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Youth and adolescent oral health

Tuesday, August 1, 2023 | Posted in GEHA Connection Dental Network News

According to the World Health Organization, an adolescent is someone within the ages of 10-19 years while a youth is someone within the ages of 15-24 years.1 Oral health is an important part of overall health for this age group. Adolescence marks a period in an individual’s development where significant growth may occur. It is also the period to form long term positive health habits which may enable a healthy lifestyle and support good health well into adulthood.


Common oral health concerns

  • Orthodontic treatment: When teeth are classified with malocclusion2. Malocclusion may affect oral hygiene, eating, speaking, and appearance.2,3
  • Restorative treatment: Tooth decay is common among adolescents and youths. In fact, among individuals aged 12-19, about 57% have had decay in their adult teeth.4
  • Evaluation and possible treatment need for 3rd molars: The third molars usually erupt around the ages of 17-21.5 When there is inadequate space to grow, third molar teeth may become impacted. Impacted third molars may cause pain, tooth decay, gum disease, infection and tumors.2 Every provider must weigh the risks of removal and active monitoring.8, 9, 10, 11, 12, 13
  • Tobacco and e-cigarettes: During adolescence some individuals may first experience exposure to tobacco use (including smoking, dip, chew and snuff), e-cigarettes and vapes which can contain nicotine. While the harmful effects of tobacco on oral health is far more known, vaping is a relatively new discussion in comparison. National tobacco cessation resources are available at 1.800.QUIT.NOW

Additional reasons to quit include: 2,6,7

  • Tobacco use is harmful to overall health
  • Delayed wound healing following extractions or oral surgery
  • Effects of vaping results in toxic exposures
  • Explosion of vaping devices
  • Oral cancer
  • Periodontal infection
  • Halitosis
  • Stained teeth

Guidance for good oral and overall health for adolescents and youths

  • Eat a nutritious and balanced diet – Eat healthy fruits and vegetables.
    • Limit eating and drinking acidic and high sugar foods and drinks
    • Spend time making healthy food choices
  • Be physically active – establishing healthy routines early may reduce risk of inflammation
    • Wear mouthguards to protect teeth during sporting activities
    • Clean mouthguards as part of routine oral care
  • Sleep well
    • Avoid harmful behaviors such as tobacco use and substance use and seek support for quitting harmful behaviors
  • Seek regular dental visits
    • Routine screenings promotes health
  • Practice good oral care including routine dental hygiene
    • Spend time toothbrushing, flossing, interdental cleaning, and use topical fluorides

References

  • https://www.who.int/southeastasia/health-topics/adolescent-health#:~:text=WHO%20defines%20'Adolescents'%20as%20individuals,15%2D24%20year%20age%20group.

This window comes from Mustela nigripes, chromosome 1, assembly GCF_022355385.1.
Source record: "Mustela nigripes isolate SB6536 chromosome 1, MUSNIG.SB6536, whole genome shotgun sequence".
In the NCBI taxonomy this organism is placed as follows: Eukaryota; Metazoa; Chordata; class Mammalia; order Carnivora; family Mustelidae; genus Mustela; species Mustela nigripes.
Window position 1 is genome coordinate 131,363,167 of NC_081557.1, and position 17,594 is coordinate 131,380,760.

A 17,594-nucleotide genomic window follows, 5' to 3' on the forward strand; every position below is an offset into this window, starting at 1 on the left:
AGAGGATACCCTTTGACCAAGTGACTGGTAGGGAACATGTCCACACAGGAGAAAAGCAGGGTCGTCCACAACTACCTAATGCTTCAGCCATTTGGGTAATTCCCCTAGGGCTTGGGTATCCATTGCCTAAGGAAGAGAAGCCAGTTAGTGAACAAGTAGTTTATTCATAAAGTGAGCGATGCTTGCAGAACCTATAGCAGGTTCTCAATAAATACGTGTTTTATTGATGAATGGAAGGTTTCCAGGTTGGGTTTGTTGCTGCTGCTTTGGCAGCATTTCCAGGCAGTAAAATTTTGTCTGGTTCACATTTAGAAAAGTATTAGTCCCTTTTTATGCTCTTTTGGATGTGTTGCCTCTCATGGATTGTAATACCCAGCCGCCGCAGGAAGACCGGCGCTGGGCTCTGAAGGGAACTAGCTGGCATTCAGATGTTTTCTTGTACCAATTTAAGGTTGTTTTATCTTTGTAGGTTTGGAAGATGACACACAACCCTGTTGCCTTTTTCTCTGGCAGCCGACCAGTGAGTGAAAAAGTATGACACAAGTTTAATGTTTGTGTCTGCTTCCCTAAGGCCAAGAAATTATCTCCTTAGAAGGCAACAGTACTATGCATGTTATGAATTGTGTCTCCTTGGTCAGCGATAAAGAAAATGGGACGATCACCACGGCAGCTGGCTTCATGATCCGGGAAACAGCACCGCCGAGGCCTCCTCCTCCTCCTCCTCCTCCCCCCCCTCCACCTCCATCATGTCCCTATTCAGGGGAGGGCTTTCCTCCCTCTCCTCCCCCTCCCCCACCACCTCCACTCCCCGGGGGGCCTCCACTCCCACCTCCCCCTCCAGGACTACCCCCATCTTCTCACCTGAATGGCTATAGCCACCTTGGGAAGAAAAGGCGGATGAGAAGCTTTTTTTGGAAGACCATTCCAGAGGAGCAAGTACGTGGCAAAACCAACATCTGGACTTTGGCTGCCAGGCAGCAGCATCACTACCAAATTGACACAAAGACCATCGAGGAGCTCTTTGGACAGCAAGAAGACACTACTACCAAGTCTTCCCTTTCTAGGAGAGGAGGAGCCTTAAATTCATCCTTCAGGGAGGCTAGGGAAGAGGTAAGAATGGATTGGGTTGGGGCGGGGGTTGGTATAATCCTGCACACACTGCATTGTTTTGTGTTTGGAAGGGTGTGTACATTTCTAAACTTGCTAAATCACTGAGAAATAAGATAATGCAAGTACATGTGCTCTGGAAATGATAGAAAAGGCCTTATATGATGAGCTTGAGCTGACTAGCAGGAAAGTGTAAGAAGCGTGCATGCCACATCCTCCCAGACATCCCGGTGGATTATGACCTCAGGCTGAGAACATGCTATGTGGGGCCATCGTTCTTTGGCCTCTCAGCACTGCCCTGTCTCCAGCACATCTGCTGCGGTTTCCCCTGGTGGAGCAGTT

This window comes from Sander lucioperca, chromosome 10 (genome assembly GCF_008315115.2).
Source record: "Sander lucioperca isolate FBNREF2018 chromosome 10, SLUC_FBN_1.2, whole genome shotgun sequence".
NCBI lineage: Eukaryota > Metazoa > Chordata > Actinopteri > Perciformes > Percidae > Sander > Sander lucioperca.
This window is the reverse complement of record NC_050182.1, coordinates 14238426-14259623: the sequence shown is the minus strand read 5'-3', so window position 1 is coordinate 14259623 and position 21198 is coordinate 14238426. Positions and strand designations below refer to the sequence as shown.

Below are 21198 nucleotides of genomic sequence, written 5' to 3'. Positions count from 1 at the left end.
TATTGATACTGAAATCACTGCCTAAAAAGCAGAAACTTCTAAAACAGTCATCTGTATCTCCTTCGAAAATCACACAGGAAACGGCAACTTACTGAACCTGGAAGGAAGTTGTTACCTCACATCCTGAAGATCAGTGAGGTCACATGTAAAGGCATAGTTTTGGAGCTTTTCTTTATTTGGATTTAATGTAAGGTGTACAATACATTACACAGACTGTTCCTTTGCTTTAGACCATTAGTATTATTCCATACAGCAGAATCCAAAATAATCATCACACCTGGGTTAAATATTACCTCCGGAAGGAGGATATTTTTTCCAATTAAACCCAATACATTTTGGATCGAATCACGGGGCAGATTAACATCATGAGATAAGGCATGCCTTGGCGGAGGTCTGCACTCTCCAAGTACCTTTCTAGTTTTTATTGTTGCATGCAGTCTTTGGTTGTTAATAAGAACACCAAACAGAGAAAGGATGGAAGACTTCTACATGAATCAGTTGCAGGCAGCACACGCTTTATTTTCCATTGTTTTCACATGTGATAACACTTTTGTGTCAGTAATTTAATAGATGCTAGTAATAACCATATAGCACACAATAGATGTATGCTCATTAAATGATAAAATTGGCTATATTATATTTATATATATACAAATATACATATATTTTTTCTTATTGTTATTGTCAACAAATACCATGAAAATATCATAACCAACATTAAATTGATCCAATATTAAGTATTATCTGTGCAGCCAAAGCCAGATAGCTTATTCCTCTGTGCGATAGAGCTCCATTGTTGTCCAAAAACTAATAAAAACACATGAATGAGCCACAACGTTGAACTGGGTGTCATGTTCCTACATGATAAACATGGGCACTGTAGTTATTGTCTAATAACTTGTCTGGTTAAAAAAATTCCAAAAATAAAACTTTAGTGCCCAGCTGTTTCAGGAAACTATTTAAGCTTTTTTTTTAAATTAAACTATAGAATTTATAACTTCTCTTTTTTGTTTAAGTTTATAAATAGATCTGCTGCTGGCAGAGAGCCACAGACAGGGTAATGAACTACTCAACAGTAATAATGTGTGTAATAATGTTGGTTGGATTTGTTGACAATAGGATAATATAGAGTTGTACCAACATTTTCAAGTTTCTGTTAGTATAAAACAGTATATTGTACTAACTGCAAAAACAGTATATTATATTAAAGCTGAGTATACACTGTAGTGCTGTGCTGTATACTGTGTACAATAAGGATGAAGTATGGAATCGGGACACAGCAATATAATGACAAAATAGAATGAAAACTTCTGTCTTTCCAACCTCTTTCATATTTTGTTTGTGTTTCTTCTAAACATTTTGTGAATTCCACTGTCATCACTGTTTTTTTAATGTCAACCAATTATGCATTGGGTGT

• https://www.mouthhealthy.org/life-stages/teens/healthy-dental-habits-teens
  • Proffit WR, Fields HW Jr, Moray LJ. Prevalence of malocclusion and orthodontic treatment need in the United States: estimates from the NHANES III survey. Int J Adult Orthodon Orthognath Surg. 1998;13(2):97-106.
  • Centers for Disease Control and Prevention. Vital signs: dental sealant use and untreated tooth decay among US school-aged children. MMWR. 2016;65(41):1141-1145.
  • https://www.mouthhealthy.org/en/all-topics-a-z/wisdom-teeth
  • Daniel L. Overbeek, Alexandra P. Kass, Laura E. Chiel, Edward W. Boyer & Alicia M. H. Casey (2020) A review of toxic effects of electronic cigarettes/vaping in adolescents and young adults, Critical Reviews in Toxicology, 50:6, 531-538, DOI: 10.1080/10408444.2020.1794443
  • La Valle A, O'Connor R, Brooks A, Freij R. Maxillofacial injury related to an exploding e-cigarette. BMJ Case Rep. 2021;14(1):e239677. Published 2021 Jan 28. doi:10.1136/bcr-2020-239677
  • Ghaeminia H, Nienhuijs ME, Toedtling V, et al. Surgical removal versus retention for the management of asymptomatic disease-free impacted wisdom teeth. Cochrane Database Syst Rev. 2020;5(5):CD003879. Published 2020 May 4. doi:10.1002/14651858.CD003879.pub5
  • Huang GJ, Cunha-Cruz J, Rothen M, et al. A prospective study of clinical outcomes related to third molar removal or retention. Am J Public Health. 2014;104(4):728-734. doi:10.2105/AJPH.2013.301649
  • Cunha-Cruz J, Rothen M, Spiekerman C, et al. Recommendations for third molar removal: a practice-based cohort study. Am J Public Health. 2014;104(4):735-743. doi:10.2105/AJPH.2013.301652
  1.  Tulloch JF, Antczak-Bouckoms AA, Ung N. Evaluation of the costs and relative effectiveness of alternative strategies for the removal of mandibular third molars. Int J Technol Assess Health Care. 1990;6(4):505–515. 
  2.  Song F, O’Meara S, Wilson P, Golder S, Kleijnen J. The effectiveness and cost-effectiveness of prophylactic removal of wisdom teeth. Health Technol Assess. 2000;4(15):1–55. 
  3. Morant H. NICE issues guidelines on wisdom teeth. BMJ. 2000;320(7239):890A. 


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